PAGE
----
Tuesday, May 22, 2012

Herding Frankenquail

My plan to encourage Barry to cook more, especially for me, is working; he invited me over for dinner on Sunday night, and served baby bell peppers stuffed with ground lamb, rice, and onions – really yummy.  Before we were able to eat, though, we had to engage in a little quail wrangling.

Ever since Barry moved into his present house, he’s been throwing out stale bread and crackers for the birds and bunnies in his backyard.  This worked well and provided him with a lot of free entertainment until the last couple of weeks, when the latest batches of baby quail started hatching.  Some of the parent quail are apparently at their wits’ end as to how to feed all these hungry little mouths, and they’ve started pecking on Barry’s glass patio door to demand more crumbs, leading him to announce, “I’ve created Frankenquail!”

Anyway, Sunday evening he and I wandered out onto the back patio before dinner, and while we were returning to the house one of the quail chicks (a little smaller than a ping-pong ball with legs) skittered inside with us and took refuge under the kitchen stove.

I immediately suggested moving the stove but Barry was afraid that the stove 1) was too heavy for us to move without injury to ourselves, and 2) would squish the quail as well.  After a quarter of an hour of hand-wringing, however, he decided that he would worry all night if he just left the bird there – and who knows where it would have ended up if it had come out later on its own? – so we dragged the stove away from the wall and herded the chick into a plastic pitcher.  I rushed it outside and deposited it under a sheltering bush.  A few minutes later I saw it run at top speed (its legs only a blur) in the direction its family had previously taken.

I hope he (or she) caught up with the rest of the brood.  I think it was pretty careless of the parent quail to move on without one of their children.  Still, I can understand their problem – herding 10 or so clueless but fast-moving quail chicks must be even worse than trying to herd cats.  Plus, quail apparently don’t actually like living in groups; the temptation to lose at least some of the kids may occasionally be pretty strong:

"The Quail is generally a solitary animal meaning they don’t really care for the company of other birds.  Sometimes if this bird is in a gregarious mood then they will socialize with one other Quail.  With that said, everything changes once mating season rolls around.  During this time, different family groups will come together and form flocks as large as 100 individuals.  I can just imagine how cranky these introvert birds are after a few days with such a large flock.” ~Wild Facts

Saturday, May 12, 2012

Saying Goodbye

Well, Rusty and I have an appointment with the vet on Monday morning, and it's looking as if one of us won't be coming home again.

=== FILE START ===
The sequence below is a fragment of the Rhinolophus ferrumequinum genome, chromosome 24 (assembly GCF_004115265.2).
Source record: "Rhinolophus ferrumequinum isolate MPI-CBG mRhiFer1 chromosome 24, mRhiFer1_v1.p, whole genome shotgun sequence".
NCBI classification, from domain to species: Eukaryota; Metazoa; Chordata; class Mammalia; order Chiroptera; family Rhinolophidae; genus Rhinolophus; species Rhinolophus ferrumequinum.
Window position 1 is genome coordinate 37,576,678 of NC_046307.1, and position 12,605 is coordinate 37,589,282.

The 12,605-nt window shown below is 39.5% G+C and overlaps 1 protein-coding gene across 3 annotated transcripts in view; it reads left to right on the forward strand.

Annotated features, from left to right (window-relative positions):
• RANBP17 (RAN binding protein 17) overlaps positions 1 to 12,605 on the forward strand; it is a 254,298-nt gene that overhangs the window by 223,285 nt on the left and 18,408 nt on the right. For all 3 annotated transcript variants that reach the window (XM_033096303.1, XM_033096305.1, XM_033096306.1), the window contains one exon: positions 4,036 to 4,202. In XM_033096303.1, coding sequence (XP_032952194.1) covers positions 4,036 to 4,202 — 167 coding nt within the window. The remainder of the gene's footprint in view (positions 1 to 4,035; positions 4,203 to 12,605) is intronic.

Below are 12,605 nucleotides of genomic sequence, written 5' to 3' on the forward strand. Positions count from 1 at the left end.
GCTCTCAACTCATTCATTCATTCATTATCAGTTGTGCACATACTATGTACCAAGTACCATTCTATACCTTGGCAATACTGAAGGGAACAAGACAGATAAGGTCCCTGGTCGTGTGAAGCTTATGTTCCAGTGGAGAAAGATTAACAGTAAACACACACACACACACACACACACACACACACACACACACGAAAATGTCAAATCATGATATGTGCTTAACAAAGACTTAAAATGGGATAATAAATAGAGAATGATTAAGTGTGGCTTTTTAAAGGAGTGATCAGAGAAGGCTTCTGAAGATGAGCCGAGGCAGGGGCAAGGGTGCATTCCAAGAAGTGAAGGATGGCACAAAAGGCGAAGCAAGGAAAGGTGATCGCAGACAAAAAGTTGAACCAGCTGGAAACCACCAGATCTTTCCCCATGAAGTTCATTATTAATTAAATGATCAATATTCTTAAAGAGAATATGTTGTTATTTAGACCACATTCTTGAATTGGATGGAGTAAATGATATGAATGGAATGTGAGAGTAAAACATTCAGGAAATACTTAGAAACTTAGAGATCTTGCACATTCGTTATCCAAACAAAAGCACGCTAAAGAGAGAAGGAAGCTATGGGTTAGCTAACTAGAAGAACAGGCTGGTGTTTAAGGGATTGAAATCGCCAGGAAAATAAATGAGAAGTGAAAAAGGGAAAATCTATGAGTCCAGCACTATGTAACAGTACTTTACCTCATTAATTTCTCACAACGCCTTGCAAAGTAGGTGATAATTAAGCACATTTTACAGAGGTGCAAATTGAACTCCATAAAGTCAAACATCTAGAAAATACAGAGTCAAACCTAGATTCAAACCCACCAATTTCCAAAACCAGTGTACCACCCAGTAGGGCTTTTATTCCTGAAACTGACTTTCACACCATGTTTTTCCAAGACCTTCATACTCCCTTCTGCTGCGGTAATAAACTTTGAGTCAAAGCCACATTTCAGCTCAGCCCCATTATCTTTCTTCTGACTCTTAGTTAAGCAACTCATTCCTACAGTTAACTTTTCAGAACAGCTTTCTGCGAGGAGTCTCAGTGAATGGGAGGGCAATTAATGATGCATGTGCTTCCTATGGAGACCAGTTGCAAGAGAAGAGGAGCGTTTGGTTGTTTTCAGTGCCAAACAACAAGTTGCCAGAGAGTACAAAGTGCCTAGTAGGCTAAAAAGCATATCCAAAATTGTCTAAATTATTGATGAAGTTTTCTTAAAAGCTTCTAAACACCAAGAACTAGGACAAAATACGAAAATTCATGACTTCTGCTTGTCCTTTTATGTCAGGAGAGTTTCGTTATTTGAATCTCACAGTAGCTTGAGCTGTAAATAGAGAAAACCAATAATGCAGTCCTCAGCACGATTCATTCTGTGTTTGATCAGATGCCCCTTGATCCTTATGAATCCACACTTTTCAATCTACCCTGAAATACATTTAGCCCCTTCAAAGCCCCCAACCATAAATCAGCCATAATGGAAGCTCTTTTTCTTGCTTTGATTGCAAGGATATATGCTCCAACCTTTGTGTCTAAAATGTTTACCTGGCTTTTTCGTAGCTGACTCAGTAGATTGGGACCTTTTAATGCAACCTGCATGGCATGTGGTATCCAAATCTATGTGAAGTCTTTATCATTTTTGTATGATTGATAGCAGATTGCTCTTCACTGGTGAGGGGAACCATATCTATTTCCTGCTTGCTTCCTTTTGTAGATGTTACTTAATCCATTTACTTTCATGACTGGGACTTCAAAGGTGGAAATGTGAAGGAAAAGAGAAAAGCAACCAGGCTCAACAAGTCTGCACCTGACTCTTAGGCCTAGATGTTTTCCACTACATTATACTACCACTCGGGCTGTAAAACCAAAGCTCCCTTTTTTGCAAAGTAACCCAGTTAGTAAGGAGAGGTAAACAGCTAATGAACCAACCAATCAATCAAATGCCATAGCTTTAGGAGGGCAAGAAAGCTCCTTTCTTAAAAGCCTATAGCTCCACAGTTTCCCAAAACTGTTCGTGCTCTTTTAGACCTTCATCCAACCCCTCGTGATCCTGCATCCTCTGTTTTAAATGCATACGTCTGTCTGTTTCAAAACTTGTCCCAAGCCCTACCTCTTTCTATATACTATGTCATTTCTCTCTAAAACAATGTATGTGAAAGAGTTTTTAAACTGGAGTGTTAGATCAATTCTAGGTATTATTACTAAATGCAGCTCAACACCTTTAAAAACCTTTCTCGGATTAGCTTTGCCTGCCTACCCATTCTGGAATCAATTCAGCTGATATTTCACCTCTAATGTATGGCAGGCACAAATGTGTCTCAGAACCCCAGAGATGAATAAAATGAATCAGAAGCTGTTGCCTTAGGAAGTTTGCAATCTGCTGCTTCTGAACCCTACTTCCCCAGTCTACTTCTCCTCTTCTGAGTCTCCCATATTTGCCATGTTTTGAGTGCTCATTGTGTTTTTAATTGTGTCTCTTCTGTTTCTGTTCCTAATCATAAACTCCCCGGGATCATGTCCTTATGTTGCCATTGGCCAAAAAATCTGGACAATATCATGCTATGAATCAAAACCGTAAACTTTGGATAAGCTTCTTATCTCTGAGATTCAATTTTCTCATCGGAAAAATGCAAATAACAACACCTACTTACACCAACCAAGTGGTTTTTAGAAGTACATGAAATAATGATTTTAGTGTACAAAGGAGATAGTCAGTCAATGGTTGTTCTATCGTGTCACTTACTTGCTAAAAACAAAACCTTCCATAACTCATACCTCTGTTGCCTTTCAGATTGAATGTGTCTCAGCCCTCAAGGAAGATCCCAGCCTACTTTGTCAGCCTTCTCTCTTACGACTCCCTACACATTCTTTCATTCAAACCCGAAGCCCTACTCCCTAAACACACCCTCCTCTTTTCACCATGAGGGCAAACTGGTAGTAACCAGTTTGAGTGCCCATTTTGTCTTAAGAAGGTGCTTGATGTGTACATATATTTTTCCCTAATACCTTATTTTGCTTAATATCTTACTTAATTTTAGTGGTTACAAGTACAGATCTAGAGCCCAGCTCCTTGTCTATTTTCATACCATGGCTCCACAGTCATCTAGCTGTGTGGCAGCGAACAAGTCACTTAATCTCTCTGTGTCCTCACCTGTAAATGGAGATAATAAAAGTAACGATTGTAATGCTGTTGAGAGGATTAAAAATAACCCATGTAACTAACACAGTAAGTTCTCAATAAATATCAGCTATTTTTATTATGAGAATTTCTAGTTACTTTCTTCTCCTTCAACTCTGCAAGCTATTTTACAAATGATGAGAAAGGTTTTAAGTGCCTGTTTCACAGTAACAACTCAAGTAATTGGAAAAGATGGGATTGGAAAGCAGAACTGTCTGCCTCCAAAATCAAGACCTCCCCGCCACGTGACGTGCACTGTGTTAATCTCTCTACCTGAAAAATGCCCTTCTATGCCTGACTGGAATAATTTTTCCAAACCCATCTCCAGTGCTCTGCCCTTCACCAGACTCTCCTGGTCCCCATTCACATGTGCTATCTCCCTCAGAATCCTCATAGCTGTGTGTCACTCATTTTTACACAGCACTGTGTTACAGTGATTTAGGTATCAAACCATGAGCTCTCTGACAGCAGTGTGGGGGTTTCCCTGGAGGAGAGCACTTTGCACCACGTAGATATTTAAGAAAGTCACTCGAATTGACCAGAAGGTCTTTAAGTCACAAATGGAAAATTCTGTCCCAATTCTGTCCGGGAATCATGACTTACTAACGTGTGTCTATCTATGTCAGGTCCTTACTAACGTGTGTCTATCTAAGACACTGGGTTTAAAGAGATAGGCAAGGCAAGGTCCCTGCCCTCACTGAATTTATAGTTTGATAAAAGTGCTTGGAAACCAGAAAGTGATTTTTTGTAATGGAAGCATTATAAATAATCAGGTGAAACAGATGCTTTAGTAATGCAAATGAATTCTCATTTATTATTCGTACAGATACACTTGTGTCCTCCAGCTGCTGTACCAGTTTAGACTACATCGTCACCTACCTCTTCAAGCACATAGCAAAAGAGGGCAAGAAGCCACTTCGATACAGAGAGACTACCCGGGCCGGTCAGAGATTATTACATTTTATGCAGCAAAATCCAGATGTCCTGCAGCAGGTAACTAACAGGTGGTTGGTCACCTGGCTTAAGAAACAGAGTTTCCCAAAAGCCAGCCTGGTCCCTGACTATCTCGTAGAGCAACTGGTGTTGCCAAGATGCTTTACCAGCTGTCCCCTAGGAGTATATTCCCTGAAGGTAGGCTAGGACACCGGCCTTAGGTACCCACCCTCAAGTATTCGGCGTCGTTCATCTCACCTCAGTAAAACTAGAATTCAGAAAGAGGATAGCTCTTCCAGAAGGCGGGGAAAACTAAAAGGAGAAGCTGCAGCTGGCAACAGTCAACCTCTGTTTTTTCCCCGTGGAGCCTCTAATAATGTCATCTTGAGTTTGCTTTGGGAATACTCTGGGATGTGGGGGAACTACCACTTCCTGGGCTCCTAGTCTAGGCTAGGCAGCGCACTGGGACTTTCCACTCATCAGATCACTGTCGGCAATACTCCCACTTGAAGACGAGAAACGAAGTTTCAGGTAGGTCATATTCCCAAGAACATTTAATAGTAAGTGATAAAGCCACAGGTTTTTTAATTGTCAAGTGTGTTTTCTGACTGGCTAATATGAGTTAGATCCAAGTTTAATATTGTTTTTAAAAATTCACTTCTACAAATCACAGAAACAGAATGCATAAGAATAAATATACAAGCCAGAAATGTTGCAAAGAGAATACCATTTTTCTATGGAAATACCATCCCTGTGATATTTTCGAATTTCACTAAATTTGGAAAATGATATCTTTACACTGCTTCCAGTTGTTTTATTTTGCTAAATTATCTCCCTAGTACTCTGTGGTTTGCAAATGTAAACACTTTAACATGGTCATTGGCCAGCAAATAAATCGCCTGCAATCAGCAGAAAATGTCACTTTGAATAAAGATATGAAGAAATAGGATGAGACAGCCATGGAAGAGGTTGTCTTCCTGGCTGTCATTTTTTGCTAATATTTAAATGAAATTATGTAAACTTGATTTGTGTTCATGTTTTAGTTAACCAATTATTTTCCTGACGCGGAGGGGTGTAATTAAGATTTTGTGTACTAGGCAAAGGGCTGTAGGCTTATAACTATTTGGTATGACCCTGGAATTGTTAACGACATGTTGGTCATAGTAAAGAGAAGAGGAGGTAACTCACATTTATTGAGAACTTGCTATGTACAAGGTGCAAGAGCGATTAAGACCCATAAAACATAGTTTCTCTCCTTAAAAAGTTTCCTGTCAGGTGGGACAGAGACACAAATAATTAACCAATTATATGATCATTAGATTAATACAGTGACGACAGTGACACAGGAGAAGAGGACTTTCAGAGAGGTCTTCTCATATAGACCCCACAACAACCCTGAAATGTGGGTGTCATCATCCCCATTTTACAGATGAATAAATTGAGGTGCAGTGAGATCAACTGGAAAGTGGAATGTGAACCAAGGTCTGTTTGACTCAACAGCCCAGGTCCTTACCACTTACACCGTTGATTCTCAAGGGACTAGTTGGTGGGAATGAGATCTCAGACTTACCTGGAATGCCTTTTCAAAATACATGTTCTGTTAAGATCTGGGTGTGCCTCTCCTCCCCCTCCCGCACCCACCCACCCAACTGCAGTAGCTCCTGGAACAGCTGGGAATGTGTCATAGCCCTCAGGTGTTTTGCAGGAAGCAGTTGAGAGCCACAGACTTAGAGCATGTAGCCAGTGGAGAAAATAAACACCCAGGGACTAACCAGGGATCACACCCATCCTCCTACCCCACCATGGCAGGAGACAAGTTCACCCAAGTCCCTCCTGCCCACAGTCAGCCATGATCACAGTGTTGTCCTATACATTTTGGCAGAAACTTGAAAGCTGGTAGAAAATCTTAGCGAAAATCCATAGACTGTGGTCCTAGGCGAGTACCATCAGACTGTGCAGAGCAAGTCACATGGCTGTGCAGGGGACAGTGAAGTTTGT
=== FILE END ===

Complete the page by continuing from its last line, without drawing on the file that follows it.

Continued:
She's started to exhibit what the vet said would be signs of almost total kidney failure - constant drinking, nearly constant urination - and she's almost entirely stopped eating.  She follows me around, wailing to be held (this from a cat who always hated to be picked up).  When she's not in my lap or trying to get there, she's hiding under the bed.

I haven't even taken her on The Big Trip yet, and already I feel like a murderer, but she's obviously suffering and I hate to see that, too.  Of course every time I'm sure she's doomed, she perks up and looks great the next day, but the overall trajectory is definitely headed in a downward direction.

To be continued...

"Only in the agony of parting do we look into the depths of love."  ~George Eliot

Saturday, May 5, 2012

Cinco de Margarita

I don't know this for a fact, but I suspect that my husband Tom tasted his first margarita shortly after meeting me, and he instantly fell in love with it.  From then on, he was on a quest to find the perfect margarita - frozen, with salt.  He didn't like them overly sweet, nor reeking of an excess of tequila, but well-balanced and preferably with fresh-squeezed lime juice.

On balmy Friday evenings we would park ourselves in an outdoor cafe (frequently the one in Manhattan's Bryant Park, behind the main library), or the outdoor tables of one of our usually interior haunts, and greet the weekend with chips, guacamole, and margaritas.  The entire family knew of this obsession; one year he received two (matching, amazingly enough) sets of margarita glasses for his birthday, and kept them both.  Brian, his older son, inevitably took us to our first Margaritaville restaurant when we visited him in Hawaii.  When we moved to Arizona, Tom's younger daughter-in-law accused him of doing so in order to be closer to tequila country; she gave him a shotglass shaped like a squatty saguaro cactus as a going-away present.

That same daughter-in-law had earlier introduced us to the the delights of the frozen margarita bucket.  A relative from Georgia had brought her a bucket of On The Border's margarita mix; one adds tequila, mixes, and places the bucket in the freezer.  Voila, frozen margaritas on demand!  Add friends and it's an instant party.  Tom was thrilled to find both the buckets and the mother lode (actual On The Border restaurants) in the Phoenix area.  We also found what we thought was the perfect guacamole in a small Glendale restaurant named Lily's; the owner used his Mexican grandmother's recipe, containing nothing but avocados, onions, lime juice and a little salt.  Fabulous.

Of course Tom is gone now, and Lily's also died during road construction that cut off almost all access to the restaurant, but a bucket of frozen margaritas still lives in the freezer section of my refrigerator.  Tonight is Cinco de Mayo, and although I'm a little fuzzy as to what it's all about, I'll gladly celebrate any holiday that allows me to pull out the margaritas, chips, and Wholly Guacamole.

"If life gives you limes, make margaritas." ~Jimmy Buffett